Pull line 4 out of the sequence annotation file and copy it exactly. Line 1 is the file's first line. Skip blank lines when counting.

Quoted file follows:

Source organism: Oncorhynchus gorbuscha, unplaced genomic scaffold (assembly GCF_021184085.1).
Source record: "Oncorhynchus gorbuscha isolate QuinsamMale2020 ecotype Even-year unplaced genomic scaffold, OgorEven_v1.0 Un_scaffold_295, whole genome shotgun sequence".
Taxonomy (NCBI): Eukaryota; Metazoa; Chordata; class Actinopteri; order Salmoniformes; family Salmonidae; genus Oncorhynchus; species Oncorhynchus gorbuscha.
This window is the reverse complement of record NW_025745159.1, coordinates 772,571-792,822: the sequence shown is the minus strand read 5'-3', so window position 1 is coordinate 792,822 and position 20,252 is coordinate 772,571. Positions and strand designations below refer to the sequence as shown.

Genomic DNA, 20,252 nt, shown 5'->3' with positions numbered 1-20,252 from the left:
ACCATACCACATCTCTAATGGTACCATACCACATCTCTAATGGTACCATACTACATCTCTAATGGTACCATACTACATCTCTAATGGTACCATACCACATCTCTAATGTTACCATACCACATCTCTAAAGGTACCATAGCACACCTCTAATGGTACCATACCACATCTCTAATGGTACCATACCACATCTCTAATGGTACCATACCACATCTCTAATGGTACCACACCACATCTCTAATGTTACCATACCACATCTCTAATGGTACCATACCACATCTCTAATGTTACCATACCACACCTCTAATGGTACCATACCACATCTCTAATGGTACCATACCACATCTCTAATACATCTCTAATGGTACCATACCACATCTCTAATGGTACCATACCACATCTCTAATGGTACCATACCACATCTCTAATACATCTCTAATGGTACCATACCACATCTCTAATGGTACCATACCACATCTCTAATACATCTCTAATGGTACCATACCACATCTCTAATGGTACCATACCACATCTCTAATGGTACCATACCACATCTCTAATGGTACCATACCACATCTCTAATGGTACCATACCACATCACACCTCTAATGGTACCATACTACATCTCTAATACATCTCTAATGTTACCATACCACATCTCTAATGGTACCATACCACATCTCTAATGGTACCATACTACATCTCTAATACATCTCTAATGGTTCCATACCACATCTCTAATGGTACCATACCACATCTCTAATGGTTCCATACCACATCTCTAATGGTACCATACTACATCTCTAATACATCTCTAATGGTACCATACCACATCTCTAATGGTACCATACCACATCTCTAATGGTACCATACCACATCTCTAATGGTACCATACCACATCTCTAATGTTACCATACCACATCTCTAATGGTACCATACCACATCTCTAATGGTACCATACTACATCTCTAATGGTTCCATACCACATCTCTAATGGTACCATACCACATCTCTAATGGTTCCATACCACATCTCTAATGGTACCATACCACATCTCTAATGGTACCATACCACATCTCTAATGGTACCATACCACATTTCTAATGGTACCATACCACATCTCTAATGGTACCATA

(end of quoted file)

This window is the reverse complement of record NW_025745159.1, coordinates 772,571-792,822: the sequence shown is the minus strand read 5'-3', so window position 1 is coordinate 792,822 and position 20,252 is coordinate 772,571. Positions and strand designations below refer to the sequence as shown.